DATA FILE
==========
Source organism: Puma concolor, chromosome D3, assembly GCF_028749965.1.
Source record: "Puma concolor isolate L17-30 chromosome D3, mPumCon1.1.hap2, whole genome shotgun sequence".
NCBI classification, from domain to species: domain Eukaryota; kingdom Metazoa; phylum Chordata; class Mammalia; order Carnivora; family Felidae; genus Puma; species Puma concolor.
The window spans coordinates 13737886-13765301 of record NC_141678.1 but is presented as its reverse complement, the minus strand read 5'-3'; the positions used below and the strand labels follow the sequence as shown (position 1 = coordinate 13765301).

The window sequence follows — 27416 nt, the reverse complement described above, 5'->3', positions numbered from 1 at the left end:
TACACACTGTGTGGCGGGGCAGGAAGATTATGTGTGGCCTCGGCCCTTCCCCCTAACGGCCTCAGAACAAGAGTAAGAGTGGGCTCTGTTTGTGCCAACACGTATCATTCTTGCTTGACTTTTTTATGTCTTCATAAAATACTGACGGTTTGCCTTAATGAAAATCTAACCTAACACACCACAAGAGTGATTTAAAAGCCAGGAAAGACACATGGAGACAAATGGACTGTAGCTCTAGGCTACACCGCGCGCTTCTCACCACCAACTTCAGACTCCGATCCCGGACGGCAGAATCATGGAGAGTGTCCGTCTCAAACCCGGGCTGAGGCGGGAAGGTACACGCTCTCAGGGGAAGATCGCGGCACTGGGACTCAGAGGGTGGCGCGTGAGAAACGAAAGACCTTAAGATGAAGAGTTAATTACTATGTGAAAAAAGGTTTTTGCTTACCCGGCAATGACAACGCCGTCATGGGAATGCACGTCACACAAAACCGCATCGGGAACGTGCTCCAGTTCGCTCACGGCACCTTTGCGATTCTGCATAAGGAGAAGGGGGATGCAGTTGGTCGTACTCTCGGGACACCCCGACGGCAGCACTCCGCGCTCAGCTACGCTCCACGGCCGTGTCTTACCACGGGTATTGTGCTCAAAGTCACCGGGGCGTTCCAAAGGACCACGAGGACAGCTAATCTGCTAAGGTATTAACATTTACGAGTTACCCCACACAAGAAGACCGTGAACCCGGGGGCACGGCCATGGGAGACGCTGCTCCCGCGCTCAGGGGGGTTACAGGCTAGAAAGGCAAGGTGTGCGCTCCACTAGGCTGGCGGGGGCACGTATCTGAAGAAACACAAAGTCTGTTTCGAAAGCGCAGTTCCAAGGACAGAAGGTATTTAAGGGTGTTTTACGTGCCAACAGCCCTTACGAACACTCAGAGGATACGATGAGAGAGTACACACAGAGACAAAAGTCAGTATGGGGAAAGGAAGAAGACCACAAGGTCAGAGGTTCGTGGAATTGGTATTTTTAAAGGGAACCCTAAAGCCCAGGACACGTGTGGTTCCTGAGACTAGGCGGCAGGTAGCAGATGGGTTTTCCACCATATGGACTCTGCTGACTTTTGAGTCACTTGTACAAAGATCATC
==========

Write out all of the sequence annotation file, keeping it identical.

Source organism: Puma concolor, chromosome D3, assembly GCF_028749965.1.
Source record: "Puma concolor isolate L17-30 chromosome D3, mPumCon1.1.hap2, whole genome shotgun sequence".
NCBI classification, from domain to species: domain Eukaryota; kingdom Metazoa; phylum Chordata; class Mammalia; order Carnivora; family Felidae; genus Puma; species Puma concolor.
The window spans coordinates 13737886-13765301 of record NC_141678.1 but is presented as its reverse complement, the minus strand read 5'-3'; the positions used below and the strand labels follow the sequence as shown (position 1 = coordinate 13765301).

The window sequence follows — 27416 nt, the reverse complement described above, 5'->3', positions numbered from 1 at the left end:
TACACACTGTGTGGCGGGGCAGGAAGATTATGTGTGGCCTCGGCCCTTCCCCCTAACGGCCTCAGAACAAGAGTAAGAGTGGGCTCTGTTTGTGCCAACACGTATCATTCTTGCTTGACTTTTTTATGTCTTCATAAAATACTGACGGTTTGCCTTAATGAAAATCTAACCTAACACACCACAAGAGTGATTTAAAAGCCAGGAAAGACACATGGAGACAAATGGACTGTAGCTCTAGGCTACACCGCGCGCTTCTCACCACCAACTTCAGACTCCGATCCCGGACGGCAGAATCATGGAGAGTGTCCGTCTCAAACCCGGGCTGAGGCGGGAAGGTACACGCTCTCAGGGGAAGATCGCGGCACTGGGACTCAGAGGGTGGCGCGTGAGAAACGAAAGACCTTAAGATGAAGAGTTAATTACTATGTGAAAAAAGGTTTTTGCTTACCCGGCAATGACAACGCCGTCATGGGAATGCACGTCACACAAAACCGCATCGGGAACGTGCTCCAGTTCGCTCACGGCACCTTTGCGATTCTGCATAAGGAGAAGGGGGATGCAGTTGGTCGTACTCTCGGGACACCCCGACGGCAGCACTCCGCGCTCAGCTACGCTCCACGGCCGTGTCTTACCACGGGTATTGTGCTCAAAGTCACCGGGGCGTTCCAAAGGACCACGAGGACAGCTAATCTGCTAAGGTATTAACATTTACGAGTTACCCCACACAAGAAGACCGTGAACCCGGGGGCACGGCCATGGGAGACGCTGCTCCCGCGCTCAGGGGGGTTACAGGCTAGAAAGGCAAGGTGTGCGCTCCACTAGGCTGGCGGGGGCACGTATCTGAAGAAACACAAAGTCTGTTTCGAAAGCGCAGTTCCAAGGACAGAAGGTATTTAAGGGTGTTTTACGTGCCAACAGCCCTTACGAACACTCAGAGGATACGATGAGAGAGTACACACAGAGACAAAAGTCAGTATGGGGAAAGGAAGAAGACCACAAGGTCAGAGGTTCGTGGAATTGGTATTTTTAAAGGGAACCCTAAAGCCCAGGACACGTGTGGTTCCTGAGACTAGGCGGCAGGTAGCAGATGGGTTTTCCACCATATGGACTCTGCTGACTTTTGAGTCACTTGTACAAAGATCATC